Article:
China Restricts Export of Chipmaking Metals in Clash with US

China imposed restrictions on exporting two metals that are crucial to parts of the semiconductor, telecommunications and electric-vehicle industries in an escalation of the country’s tit-for-tat trade war on technology with the US and Europe.

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(Bloomberg) — China imposed restrictions on exporting two metals that are crucial to parts of the semiconductor, telecommunications and electric-vehicle industries in an escalation of the country’s tit-for-tat trade war on technology with the US and Europe.

Gallium and germanium, along with their chemical compounds, will be subject to export controls meant to protect Chinese national security starting Aug. 1, China’s Ministry of Commerce said in a statement Monday. Exporters for the two metals will need to apply for licenses from the commerce ministry if they want to start or continue to ship them out of the country, and will be required to report details of the overseas buyers and their applications, it said.

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China is battling for technological dominance in everything from quantum computing to artificial intelligence and chip manufacturing. The US has taken increasingly aggressive measures to keep China from gaining the upper-hand and has called upon allies in Europe and Asia to do the same, with some success. The export limits are also coming at a time when nations around the world are working to rid their supply chains of dependencies on overseas equipment.

Read More: ASML Hit With New Dutch Limits on Chip Gear Exports to China

Impact on the tech industry “depends on the stockpile of equipment on hand,” said Roger Entner, an analyst with Recon Analytics LLC. “It’s more of a muscle flexing for the next year or so. If it drags on, prices will go up.”

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China is the dominant global producer of both metals that have applications for electric vehicle makers, the defense industry and displays. Gallium and germanium play a role in producing a number of compound semiconductors, which combine multiple elements to improve transmission speed and efficiency. China accounts for about 94% of the world’s gallium production, according to the UK Critical Minerals Intelligence Centre.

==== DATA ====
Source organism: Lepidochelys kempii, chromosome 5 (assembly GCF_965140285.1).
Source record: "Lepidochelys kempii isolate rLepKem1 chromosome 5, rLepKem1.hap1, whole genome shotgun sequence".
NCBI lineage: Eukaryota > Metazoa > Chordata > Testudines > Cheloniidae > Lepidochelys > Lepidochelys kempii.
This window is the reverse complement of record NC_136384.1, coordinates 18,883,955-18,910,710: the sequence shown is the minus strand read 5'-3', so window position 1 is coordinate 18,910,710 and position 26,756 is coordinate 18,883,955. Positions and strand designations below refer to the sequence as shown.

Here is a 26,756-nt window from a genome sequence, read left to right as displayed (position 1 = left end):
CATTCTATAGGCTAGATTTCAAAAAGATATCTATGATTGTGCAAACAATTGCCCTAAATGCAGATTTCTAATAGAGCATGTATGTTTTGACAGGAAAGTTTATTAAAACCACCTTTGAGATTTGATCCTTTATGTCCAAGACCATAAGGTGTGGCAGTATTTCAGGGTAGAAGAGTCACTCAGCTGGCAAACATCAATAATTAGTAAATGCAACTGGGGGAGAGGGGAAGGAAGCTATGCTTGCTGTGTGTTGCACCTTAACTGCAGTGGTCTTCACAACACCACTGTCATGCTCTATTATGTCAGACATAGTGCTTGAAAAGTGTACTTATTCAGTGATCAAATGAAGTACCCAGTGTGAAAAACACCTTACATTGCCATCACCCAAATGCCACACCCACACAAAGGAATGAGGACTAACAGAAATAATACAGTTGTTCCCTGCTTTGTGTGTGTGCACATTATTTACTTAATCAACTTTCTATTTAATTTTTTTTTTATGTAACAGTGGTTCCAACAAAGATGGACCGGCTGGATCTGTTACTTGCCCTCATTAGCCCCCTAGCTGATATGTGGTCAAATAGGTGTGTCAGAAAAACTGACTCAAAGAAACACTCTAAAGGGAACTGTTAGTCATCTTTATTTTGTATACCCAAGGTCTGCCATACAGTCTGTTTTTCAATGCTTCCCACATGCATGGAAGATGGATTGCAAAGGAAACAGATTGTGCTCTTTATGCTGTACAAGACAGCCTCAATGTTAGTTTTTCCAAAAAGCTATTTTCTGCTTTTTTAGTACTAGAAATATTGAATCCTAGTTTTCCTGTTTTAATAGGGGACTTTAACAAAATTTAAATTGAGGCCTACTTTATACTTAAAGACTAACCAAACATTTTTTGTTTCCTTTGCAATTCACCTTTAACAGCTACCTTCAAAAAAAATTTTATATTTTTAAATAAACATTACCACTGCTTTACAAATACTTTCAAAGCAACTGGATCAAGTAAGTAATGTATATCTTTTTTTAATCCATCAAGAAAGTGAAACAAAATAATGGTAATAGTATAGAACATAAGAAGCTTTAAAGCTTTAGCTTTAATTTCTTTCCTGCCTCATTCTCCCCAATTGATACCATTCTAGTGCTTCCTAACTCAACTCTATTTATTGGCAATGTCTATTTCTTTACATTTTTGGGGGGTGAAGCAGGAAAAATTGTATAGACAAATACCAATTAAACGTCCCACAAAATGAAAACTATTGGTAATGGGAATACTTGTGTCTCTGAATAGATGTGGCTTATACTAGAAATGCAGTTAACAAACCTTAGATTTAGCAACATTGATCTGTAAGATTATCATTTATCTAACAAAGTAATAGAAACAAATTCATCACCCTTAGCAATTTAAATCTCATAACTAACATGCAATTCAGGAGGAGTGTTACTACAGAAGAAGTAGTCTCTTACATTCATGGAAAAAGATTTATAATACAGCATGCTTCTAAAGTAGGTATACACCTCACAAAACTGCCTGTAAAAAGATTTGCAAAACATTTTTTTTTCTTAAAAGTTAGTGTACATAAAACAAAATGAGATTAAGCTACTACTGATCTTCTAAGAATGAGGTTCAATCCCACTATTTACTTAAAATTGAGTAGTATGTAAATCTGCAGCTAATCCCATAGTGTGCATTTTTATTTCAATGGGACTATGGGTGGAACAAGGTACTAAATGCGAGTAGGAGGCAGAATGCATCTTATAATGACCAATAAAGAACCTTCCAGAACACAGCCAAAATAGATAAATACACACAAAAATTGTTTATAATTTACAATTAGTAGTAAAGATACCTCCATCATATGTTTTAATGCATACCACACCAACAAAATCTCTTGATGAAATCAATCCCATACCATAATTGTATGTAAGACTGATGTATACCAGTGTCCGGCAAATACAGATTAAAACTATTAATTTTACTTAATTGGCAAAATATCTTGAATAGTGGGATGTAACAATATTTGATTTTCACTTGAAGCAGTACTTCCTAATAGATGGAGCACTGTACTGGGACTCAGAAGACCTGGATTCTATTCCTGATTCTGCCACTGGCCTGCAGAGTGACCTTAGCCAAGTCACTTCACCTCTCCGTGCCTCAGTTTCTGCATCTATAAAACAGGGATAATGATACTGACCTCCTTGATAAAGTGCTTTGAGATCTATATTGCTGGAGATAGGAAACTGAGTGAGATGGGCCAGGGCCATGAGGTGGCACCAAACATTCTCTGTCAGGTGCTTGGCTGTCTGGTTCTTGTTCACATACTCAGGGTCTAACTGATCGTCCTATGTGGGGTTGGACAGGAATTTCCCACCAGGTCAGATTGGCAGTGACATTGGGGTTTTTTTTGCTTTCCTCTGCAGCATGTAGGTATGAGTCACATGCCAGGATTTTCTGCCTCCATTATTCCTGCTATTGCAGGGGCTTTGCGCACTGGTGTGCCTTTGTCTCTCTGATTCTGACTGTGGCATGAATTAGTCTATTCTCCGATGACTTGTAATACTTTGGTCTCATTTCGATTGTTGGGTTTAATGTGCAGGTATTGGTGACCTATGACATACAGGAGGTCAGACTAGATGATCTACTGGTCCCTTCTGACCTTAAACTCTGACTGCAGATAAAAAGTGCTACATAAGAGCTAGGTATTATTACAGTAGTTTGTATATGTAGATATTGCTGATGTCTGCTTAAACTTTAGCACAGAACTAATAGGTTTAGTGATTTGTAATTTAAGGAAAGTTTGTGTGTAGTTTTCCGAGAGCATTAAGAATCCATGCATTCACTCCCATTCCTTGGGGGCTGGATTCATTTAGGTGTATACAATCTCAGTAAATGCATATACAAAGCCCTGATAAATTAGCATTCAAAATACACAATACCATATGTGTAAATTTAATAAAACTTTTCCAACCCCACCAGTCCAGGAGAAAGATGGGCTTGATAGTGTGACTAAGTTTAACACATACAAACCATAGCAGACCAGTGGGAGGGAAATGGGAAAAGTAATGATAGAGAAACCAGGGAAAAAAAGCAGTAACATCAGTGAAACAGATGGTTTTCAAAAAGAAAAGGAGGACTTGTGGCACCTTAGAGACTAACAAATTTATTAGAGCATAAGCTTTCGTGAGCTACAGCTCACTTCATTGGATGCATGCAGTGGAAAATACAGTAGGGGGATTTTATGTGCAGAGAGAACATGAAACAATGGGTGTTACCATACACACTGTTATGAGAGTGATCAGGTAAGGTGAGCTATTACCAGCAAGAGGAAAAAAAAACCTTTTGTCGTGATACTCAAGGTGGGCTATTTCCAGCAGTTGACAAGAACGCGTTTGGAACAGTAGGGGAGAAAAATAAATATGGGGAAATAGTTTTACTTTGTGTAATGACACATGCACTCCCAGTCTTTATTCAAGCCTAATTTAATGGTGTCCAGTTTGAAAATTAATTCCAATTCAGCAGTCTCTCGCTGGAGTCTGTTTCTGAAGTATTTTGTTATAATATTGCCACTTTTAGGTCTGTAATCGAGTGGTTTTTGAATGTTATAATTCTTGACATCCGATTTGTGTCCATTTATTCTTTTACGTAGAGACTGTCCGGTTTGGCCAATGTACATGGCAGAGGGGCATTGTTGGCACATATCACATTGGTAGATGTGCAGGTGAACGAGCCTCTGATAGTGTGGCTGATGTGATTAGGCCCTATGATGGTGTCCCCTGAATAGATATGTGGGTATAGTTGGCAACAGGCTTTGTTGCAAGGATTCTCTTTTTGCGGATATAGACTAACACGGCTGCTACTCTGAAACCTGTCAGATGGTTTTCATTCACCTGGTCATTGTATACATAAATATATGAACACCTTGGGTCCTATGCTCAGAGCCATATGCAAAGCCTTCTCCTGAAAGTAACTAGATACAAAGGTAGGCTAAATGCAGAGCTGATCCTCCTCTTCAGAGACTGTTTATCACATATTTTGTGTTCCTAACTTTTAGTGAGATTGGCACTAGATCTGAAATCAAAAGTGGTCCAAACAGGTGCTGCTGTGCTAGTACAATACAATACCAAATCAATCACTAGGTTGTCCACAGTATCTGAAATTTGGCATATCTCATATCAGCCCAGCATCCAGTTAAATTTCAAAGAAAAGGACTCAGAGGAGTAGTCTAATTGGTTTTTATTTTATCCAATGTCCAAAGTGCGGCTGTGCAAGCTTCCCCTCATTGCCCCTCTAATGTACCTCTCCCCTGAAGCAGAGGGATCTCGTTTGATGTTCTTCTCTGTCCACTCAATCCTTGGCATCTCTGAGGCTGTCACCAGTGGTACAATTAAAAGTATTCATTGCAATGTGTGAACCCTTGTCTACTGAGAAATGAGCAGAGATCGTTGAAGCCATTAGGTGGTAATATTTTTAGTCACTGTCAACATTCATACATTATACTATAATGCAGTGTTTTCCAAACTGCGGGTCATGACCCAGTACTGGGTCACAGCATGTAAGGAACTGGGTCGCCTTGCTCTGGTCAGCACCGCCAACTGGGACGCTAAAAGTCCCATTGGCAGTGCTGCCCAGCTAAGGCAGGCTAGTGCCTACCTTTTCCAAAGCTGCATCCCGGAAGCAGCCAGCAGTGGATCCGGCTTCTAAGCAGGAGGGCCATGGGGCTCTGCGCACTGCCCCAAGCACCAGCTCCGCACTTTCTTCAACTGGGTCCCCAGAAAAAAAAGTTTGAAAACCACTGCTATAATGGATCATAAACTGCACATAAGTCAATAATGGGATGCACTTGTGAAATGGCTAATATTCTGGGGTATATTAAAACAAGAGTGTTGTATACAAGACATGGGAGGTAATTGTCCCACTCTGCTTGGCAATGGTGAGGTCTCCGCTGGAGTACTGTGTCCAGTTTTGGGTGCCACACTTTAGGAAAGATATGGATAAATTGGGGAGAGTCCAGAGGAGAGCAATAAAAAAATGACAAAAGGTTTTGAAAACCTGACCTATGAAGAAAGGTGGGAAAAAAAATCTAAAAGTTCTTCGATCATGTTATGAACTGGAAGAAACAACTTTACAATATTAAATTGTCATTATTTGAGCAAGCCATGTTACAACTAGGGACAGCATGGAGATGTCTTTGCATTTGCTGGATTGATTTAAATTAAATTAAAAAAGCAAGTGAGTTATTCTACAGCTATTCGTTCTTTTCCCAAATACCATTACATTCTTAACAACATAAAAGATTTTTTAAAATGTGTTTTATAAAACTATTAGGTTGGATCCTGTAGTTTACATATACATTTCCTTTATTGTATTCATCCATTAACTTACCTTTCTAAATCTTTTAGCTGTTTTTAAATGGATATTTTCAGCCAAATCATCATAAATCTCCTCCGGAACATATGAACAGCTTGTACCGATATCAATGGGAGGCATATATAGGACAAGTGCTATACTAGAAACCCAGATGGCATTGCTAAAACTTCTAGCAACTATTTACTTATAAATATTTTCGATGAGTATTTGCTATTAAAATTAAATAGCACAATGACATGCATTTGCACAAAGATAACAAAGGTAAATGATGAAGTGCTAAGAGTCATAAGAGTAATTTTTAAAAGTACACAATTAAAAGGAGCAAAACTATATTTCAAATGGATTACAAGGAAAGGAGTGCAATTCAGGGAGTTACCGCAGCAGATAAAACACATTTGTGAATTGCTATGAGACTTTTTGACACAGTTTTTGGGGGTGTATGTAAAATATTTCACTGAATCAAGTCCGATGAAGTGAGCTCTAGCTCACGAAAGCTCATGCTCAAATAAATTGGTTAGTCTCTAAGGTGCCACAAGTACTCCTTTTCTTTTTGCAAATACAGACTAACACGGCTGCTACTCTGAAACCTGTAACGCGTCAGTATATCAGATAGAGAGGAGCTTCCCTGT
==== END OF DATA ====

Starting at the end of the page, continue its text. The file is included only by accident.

Still, the metals aren’t particularly rare or difficult to find, though China’s kept them cheap and they can be relatively high-cost to extract. Both metals are byproducts from processing other commodities such as coal and bauxite, the base for aluminum production. With restricted supply, higher prices could draw out production from elsewhere. 

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“When they stop suppressing the price, it suddenly becomes more viable to extract these metals in the West, then China again has an own-goal,” said Christopher Ecclestone, principle at Hallgarten & Co. “For a short while they get a higher price, but then China’s market dominance gets lost – the same thing has happened before in other things like antimony, tungsten and rare earths.”

Read More: Why the Fight for ‘Critical Minerals’ Is Heating Up: QuickTake

Other countries that produce gallium include Japan, South Korea, Russia and Ukraine, according to the CRU Group, a metals industry intelligence provider. Germanium is also produced in Canada, Belgium, the US and Russia. 

Shares of companies that make compound semiconductors, such as Wolfspeed Inc. and NXP Semiconductors NV, were little changed or traded higher when US exchanges opened on Monday. A representative for Wolfspeed didn’t immediately respond to requests for comment. A spokesperson for NXP had no immediate comment.  

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China’s move comes after the US and its allies stepped up rhetoric against the country in recent weeks. US President Joe Biden’s administration is planning to block sales of some chips used to run artificial-intelligence programs, people familiar with the matter said last week. The Chinese government earlier this year banned US chipmaker Micron Technology Inc.’s products from some of its critical sectors after saying it found “relatively serious” risks in a cybersecurity review.  

The Dutch government announced on Friday measures that will prevent ASML Holding NV — a company with a near-monopoly on the machines needed to make the most advanced semiconductors — from selling some of its machines to China. 

—With assistance from Debby Wu, Thomas Seal, Clara Hernanz Lizarraga, Benoit Berthelot and Scott Moritz.

(Updates with analyst comment in fourth paragraph, additional details throughout)

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